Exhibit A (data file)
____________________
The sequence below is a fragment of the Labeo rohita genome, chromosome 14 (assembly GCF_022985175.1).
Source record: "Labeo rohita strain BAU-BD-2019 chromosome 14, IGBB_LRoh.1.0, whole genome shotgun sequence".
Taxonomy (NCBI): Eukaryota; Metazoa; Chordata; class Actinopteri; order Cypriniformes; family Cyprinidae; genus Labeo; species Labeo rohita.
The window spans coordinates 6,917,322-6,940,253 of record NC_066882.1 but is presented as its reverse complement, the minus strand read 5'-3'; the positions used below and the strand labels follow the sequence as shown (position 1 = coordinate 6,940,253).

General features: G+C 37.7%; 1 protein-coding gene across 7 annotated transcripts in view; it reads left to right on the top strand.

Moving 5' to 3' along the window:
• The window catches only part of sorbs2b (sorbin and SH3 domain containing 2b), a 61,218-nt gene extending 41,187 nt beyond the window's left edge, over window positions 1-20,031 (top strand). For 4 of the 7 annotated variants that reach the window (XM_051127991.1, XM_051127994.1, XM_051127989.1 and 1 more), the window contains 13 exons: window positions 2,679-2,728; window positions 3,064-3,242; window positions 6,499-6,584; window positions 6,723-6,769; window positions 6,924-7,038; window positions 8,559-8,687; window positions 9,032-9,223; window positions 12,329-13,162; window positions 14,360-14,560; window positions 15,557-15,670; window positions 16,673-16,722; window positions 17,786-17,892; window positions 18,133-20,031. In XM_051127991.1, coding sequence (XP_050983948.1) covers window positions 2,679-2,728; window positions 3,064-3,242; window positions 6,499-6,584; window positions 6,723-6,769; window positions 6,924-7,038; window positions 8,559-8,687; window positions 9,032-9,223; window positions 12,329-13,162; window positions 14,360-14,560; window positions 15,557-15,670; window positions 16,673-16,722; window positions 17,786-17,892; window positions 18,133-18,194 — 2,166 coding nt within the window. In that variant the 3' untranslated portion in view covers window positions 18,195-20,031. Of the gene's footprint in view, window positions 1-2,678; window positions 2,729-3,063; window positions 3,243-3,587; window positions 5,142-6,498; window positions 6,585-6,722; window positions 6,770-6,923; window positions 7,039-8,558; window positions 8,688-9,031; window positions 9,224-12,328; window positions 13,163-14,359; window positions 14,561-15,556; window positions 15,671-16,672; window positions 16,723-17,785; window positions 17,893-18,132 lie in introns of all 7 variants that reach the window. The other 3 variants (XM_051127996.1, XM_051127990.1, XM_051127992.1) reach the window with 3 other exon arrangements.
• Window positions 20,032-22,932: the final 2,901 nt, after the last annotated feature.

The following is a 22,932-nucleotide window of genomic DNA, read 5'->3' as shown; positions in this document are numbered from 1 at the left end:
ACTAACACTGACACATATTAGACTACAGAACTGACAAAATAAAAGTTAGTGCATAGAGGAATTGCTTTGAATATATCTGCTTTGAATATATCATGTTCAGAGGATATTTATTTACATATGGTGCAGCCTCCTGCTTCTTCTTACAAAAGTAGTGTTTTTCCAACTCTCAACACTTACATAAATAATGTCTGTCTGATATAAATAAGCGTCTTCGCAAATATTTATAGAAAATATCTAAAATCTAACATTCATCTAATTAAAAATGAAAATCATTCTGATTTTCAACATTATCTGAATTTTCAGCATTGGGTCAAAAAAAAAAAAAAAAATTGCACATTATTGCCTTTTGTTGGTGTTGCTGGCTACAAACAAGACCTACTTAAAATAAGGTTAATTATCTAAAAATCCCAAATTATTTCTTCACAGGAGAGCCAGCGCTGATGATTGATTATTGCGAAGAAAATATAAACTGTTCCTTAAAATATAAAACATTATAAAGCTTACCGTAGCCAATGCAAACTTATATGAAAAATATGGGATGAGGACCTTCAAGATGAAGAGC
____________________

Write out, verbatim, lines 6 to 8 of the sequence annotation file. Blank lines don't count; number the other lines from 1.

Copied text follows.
Moving 5' to 3' along the window:
• The window catches only part of sorbs2b (sorbin and SH3 domain containing 2b), a 61,218-nt gene extending 41,187 nt beyond the window's left edge, over window positions 1-20,031 (top strand). For 4 of the 7 annotated variants that reach the window (XM_051127991.1, XM_051127994.1, XM_051127989.1 and 1 more), the window contains 13 exons: window positions 2,679-2,728; window positions 3,064-3,242; window positions 6,499-6,584; window positions 6,723-6,769; window positions 6,924-7,038; window positions 8,559-8,687; window positions 9,032-9,223; window positions 12,329-13,162; window positions 14,360-14,560; window positions 15,557-15,670; window positions 16,673-16,722; window positions 17,786-17,892; window positions 18,133-20,031. In XM_051127991.1, coding sequence (XP_050983948.1) covers window positions 2,679-2,728; window positions 3,064-3,242; window positions 6,499-6,584; window positions 6,723-6,769; window positions 6,924-7,038; window positions 8,559-8,687; window positions 9,032-9,223; window positions 12,329-13,162; window positions 14,360-14,560; window positions 15,557-15,670; window positions 16,673-16,722; window positions 17,786-17,892; window positions 18,133-18,194 — 2,166 coding nt within the window. In that variant the 3' untranslated portion in view covers window positions 18,195-20,031. Of the gene's footprint in view, window positions 1-2,678; window positions 2,729-3,063; window positions 3,243-3,587; window positions 5,142-6,498; window positions 6,585-6,722; window positions 6,770-6,923; window positions 7,039-8,558; window positions 8,688-9,031; window positions 9,224-12,328; window positions 13,163-14,359; window positions 14,561-15,556; window positions 15,671-16,672; window positions 16,723-17,785; window positions 17,893-18,132 lie in introns of all 7 variants that reach the window. The other 3 variants (XM_051127996.1, XM_051127990.1, XM_051127992.1) reach the window with 3 other exon arrangements.
• Window positions 20,032-22,932: the final 2,901 nt, after the last annotated feature.